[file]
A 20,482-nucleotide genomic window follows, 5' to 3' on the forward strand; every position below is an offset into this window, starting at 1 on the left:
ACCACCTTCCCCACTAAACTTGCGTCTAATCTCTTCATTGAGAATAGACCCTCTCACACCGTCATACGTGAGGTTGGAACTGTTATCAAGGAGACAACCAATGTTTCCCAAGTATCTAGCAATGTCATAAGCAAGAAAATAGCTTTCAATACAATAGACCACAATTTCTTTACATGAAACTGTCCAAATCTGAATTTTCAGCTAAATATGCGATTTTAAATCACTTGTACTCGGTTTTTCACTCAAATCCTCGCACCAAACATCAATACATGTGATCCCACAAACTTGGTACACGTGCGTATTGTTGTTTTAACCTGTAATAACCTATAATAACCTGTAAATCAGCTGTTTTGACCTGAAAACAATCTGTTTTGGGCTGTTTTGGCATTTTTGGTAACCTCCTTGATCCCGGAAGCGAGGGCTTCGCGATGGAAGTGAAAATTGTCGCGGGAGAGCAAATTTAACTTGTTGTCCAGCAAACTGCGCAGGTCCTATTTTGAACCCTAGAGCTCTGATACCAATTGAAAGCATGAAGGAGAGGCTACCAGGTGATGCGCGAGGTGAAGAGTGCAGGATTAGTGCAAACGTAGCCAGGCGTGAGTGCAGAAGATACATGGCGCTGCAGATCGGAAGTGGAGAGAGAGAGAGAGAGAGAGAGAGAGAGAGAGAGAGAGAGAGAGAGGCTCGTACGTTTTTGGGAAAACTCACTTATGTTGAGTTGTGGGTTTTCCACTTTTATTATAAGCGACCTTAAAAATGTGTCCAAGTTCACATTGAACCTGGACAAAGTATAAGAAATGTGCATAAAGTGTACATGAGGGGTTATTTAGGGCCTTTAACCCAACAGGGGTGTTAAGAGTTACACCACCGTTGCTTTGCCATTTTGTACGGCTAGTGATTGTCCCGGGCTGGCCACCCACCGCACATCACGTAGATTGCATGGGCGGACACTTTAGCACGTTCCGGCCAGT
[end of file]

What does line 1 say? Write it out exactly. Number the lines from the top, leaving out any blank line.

A 20,482-nucleotide genomic window follows, 5' to 3' on the forward strand; every position below is an offset into this window, starting at 1 on the left: